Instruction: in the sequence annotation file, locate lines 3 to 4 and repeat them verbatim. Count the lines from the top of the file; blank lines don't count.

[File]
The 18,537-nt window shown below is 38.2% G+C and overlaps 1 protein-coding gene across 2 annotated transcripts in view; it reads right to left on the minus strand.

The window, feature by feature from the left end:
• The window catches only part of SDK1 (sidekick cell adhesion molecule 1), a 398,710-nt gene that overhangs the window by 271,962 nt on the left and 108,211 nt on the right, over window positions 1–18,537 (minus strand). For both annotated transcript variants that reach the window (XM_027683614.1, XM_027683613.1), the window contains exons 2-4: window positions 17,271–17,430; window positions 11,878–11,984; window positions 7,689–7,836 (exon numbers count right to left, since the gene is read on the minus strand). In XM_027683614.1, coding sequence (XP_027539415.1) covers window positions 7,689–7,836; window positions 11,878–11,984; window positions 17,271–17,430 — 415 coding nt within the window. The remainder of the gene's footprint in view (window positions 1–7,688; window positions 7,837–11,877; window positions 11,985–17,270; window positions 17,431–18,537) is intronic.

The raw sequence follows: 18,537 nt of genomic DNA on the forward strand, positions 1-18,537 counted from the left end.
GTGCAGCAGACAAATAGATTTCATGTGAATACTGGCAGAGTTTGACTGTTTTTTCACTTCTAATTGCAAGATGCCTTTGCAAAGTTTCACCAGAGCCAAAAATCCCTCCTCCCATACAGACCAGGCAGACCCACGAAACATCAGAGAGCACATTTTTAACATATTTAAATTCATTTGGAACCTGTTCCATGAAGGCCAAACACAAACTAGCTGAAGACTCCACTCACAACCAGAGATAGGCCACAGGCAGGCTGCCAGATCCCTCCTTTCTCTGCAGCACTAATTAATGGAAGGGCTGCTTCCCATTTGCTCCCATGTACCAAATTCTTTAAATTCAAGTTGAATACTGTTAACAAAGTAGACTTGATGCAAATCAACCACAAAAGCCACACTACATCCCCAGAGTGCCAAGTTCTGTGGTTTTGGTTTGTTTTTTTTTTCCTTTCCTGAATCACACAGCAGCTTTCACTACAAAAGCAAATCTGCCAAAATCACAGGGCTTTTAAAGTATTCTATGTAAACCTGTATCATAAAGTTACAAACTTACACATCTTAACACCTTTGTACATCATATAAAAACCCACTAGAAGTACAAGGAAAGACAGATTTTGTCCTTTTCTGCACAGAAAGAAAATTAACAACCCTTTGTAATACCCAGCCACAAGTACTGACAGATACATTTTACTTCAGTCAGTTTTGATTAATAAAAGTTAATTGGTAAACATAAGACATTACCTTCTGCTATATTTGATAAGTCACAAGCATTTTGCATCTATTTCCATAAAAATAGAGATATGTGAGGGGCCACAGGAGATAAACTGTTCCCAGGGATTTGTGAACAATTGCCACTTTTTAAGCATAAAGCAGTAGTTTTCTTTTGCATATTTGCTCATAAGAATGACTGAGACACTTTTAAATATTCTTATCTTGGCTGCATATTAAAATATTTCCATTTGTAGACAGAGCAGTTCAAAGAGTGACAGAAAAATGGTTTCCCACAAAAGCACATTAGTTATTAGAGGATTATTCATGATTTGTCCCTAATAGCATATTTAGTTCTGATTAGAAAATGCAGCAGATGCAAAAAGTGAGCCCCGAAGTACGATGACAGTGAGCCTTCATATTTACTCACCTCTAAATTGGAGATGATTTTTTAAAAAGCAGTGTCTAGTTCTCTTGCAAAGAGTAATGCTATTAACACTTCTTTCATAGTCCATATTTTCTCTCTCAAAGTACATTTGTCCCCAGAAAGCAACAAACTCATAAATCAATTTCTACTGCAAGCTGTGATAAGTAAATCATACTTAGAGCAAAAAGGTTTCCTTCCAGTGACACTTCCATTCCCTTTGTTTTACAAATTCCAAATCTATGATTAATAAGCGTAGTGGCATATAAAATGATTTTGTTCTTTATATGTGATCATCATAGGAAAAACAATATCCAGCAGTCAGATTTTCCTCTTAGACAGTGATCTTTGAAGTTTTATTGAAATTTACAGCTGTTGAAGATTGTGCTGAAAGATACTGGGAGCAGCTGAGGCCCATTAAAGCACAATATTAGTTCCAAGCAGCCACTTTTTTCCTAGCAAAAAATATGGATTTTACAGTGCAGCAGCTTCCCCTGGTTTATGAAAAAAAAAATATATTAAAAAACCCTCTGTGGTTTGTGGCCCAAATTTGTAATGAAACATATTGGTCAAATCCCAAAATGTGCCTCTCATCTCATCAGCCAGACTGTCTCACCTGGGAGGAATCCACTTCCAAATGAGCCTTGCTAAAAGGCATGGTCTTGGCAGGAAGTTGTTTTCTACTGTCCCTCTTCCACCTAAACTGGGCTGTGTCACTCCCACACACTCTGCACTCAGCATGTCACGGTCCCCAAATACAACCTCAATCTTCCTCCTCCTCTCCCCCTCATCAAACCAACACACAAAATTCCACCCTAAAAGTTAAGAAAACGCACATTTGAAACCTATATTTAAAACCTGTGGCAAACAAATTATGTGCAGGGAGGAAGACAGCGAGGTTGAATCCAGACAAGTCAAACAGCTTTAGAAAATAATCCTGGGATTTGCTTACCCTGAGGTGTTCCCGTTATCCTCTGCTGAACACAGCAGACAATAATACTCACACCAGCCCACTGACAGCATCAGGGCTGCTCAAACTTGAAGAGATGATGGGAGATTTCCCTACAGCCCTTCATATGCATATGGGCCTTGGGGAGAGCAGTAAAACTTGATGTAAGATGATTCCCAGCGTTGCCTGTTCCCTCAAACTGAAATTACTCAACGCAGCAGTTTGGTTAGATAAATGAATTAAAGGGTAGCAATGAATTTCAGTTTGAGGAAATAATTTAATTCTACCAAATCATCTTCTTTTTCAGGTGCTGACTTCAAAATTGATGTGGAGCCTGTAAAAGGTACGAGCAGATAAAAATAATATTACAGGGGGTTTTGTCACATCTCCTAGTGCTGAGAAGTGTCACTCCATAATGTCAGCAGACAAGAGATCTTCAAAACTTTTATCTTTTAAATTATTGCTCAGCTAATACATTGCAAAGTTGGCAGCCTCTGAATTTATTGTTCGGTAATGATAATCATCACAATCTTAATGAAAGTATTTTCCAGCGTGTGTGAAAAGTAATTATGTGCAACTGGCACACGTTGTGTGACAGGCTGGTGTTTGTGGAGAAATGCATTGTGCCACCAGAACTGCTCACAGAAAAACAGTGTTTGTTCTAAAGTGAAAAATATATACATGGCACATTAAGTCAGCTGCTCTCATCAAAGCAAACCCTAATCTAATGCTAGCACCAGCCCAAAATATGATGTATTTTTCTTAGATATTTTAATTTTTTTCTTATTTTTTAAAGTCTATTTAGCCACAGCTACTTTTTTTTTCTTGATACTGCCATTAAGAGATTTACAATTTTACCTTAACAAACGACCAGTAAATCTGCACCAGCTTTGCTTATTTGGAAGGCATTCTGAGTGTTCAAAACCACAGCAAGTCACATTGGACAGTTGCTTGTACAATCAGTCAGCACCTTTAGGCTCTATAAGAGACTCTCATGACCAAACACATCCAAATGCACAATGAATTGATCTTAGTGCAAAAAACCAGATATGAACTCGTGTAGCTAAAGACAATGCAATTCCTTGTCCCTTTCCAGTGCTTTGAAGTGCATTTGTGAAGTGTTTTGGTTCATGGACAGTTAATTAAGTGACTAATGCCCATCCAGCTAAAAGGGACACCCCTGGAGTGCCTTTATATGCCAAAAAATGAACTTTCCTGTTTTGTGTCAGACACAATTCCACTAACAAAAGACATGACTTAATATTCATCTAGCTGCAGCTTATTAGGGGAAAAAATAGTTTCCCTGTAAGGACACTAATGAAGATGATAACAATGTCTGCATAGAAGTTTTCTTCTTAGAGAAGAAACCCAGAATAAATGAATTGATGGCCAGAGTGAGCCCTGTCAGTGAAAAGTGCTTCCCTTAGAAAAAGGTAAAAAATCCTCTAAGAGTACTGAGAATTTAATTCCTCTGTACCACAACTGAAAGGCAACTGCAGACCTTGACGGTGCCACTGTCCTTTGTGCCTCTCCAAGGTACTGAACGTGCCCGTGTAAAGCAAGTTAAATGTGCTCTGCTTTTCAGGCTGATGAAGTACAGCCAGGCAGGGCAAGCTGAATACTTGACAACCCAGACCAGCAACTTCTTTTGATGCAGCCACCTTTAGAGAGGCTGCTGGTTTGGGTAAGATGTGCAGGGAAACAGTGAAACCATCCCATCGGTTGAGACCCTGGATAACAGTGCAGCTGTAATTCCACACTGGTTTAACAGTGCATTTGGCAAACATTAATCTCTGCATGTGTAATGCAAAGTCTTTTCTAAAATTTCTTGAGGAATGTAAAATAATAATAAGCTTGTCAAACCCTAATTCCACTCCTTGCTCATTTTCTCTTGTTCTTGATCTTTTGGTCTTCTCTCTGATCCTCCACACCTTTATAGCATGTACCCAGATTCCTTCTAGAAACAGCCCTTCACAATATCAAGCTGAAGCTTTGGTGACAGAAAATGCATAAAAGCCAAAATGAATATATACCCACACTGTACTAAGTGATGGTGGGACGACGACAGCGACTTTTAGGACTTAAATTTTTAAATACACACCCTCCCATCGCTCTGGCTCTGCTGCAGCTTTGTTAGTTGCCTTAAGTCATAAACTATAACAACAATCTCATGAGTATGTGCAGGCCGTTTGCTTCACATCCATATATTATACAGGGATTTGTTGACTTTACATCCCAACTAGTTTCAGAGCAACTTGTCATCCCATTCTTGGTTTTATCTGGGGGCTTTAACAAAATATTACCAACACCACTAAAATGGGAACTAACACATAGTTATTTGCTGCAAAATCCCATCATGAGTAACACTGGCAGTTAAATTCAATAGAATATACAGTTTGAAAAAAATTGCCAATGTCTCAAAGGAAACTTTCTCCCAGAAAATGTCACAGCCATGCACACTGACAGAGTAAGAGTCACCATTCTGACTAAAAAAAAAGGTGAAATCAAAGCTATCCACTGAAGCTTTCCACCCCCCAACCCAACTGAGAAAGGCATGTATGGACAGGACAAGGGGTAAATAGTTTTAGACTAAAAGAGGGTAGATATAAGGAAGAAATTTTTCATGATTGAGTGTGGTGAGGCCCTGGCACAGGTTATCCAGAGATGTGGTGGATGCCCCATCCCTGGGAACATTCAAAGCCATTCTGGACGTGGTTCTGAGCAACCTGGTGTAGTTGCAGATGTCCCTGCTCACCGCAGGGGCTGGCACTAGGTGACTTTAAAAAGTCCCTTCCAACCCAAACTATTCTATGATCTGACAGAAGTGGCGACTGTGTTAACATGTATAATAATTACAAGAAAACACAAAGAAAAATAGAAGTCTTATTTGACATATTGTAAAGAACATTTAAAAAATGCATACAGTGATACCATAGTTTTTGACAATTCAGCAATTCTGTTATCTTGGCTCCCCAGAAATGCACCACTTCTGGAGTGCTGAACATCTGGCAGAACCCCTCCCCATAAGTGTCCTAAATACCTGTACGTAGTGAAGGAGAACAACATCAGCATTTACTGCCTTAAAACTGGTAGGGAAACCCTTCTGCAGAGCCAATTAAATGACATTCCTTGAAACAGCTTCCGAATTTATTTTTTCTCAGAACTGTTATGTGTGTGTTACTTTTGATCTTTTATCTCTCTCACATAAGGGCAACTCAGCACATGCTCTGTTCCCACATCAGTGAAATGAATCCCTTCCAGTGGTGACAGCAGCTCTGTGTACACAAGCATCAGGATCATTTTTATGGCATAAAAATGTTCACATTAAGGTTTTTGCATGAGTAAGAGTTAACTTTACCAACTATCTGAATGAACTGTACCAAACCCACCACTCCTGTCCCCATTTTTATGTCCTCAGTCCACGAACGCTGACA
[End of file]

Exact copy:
• The window catches only part of SDK1 (sidekick cell adhesion molecule 1), a 398,710-nt gene that overhangs the window by 271,962 nt on the left and 108,211 nt on the right, over window positions 1–18,537 (minus strand). For both annotated transcript variants that reach the window (XM_027683614.1, XM_027683613.1), the window contains exons 2-4: window positions 17,271–17,430; window positions 11,878–11,984; window positions 7,689–7,836 (exon numbers count right to left, since the gene is read on the minus strand). In XM_027683614.1, coding sequence (XP_027539415.1) covers window positions 7,689–7,836; window positions 11,878–11,984; window positions 17,271–17,430 — 415 coding nt within the window. The remainder of the gene's footprint in view (window positions 1–7,688; window positions 7,837–11,877; window positions 11,985–17,270; window positions 17,431–18,537) is intronic.

The raw sequence follows: 18,537 nt of genomic DNA on the forward strand, positions 1-18,537 counted from the left end.